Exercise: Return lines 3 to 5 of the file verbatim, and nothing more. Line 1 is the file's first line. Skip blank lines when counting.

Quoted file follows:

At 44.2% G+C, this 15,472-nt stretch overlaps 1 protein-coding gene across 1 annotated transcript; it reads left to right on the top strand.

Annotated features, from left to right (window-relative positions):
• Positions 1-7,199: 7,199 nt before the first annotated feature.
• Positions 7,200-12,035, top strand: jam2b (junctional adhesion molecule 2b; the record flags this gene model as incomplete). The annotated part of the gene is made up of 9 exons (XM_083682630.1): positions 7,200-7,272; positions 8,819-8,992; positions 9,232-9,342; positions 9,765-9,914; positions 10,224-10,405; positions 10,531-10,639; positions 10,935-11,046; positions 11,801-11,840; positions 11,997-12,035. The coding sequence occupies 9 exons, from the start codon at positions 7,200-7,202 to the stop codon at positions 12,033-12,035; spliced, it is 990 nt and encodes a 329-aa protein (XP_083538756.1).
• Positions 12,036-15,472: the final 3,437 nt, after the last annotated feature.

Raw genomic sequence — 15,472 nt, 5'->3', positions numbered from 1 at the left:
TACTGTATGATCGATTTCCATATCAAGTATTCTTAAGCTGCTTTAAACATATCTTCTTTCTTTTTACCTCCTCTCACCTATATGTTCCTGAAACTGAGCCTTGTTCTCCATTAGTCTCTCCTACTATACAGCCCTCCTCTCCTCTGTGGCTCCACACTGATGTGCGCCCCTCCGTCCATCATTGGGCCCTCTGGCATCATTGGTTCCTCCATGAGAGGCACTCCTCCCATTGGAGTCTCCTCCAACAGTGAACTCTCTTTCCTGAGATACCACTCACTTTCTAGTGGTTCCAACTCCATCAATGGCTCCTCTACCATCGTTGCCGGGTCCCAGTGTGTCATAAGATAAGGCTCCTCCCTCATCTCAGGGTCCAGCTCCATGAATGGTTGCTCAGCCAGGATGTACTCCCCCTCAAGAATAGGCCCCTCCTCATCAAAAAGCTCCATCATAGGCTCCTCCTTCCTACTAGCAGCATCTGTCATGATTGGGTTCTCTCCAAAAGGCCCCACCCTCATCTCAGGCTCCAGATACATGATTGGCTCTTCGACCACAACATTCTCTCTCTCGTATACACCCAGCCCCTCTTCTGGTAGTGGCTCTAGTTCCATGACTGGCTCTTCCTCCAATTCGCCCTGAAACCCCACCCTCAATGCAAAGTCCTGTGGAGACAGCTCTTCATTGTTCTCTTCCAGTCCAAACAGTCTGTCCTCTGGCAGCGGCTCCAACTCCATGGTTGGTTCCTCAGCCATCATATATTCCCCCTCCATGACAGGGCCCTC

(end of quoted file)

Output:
• Positions 1-7,199: 7,199 nt before the first annotated feature.
• Positions 7,200-12,035, top strand: jam2b (junctional adhesion molecule 2b; the record flags this gene model as incomplete). The annotated part of the gene is made up of 9 exons (XM_083682630.1): positions 7,200-7,272; positions 8,819-8,992; positions 9,232-9,342; positions 9,765-9,914; positions 10,224-10,405; positions 10,531-10,639; positions 10,935-11,046; positions 11,801-11,840; positions 11,997-12,035. The coding sequence occupies 9 exons, from the start codon at positions 7,200-7,202 to the stop codon at positions 12,033-12,035; spliced, it is 990 nt and encodes a 329-aa protein (XP_083538756.1).
• Positions 12,036-15,472: the final 3,437 nt, after the last annotated feature.